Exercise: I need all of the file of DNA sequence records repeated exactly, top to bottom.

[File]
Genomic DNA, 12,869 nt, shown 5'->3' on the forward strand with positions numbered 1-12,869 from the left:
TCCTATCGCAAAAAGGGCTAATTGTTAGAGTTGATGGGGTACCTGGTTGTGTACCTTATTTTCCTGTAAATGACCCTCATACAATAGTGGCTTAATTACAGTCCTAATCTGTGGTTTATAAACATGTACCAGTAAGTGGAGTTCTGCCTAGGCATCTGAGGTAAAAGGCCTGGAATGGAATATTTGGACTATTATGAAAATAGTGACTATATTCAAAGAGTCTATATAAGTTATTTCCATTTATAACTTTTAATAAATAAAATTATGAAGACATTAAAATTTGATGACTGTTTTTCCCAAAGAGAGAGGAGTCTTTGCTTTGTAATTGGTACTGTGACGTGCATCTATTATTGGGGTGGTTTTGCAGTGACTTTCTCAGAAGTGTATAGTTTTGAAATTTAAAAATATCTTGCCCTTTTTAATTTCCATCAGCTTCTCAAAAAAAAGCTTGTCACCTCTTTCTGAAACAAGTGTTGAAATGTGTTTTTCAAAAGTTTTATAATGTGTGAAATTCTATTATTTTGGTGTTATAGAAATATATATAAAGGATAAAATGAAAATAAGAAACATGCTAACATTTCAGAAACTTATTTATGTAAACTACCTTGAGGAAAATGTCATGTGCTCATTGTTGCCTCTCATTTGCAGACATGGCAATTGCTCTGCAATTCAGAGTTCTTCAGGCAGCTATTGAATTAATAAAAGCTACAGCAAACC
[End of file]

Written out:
Genomic DNA, 12,869 nt, shown 5'->3' on the forward strand with positions numbered 1-12,869 from the left:
TCCTATCGCAAAAAGGGCTAATTGTTAGAGTTGATGGGGTACCTGGTTGTGTACCTTATTTTCCTGTAAATGACCCTCATACAATAGTGGCTTAATTACAGTCCTAATCTGTGGTTTATAAACATGTACCAGTAAGTGGAGTTCTGCCTAGGCATCTGAGGTAAAAGGCCTGGAATGGAATATTTGGACTATTATGAAAATAGTGACTATATTCAAAGAGTCTATATAAGTTATTTCCATTTATAACTTTTAATAAATAAAATTATGAAGACATTAAAATTTGATGACTGTTTTTCCCAAAGAGAGAGGAGTCTTTGCTTTGTAATTGGTACTGTGACGTGCATCTATTATTGGGGTGGTTTTGCAGTGACTTTCTCAGAAGTGTATAGTTTTGAAATTTAAAAATATCTTGCCCTTTTTAATTTCCATCAGCTTCTCAAAAAAAAGCTTGTCACCTCTTTCTGAAACAAGTGTTGAAATGTGTTTTTCAAAAGTTTTATAATGTGTGAAATTCTATTATTTTGGTGTTATAGAAATATATATAAAGGATAAAATGAAAATAAGAAACATGCTAACATTTCAGAAACTTATTTATGTAAACTACCTTGAGGAAAATGTCATGTGCTCATTGTTGCCTCTCATTTGCAGACATGGCAATTGCTCTGCAATTCAGAGTTCTTCAGGCAGCTATTGAATTAATAAAAGCTACAGCAAACC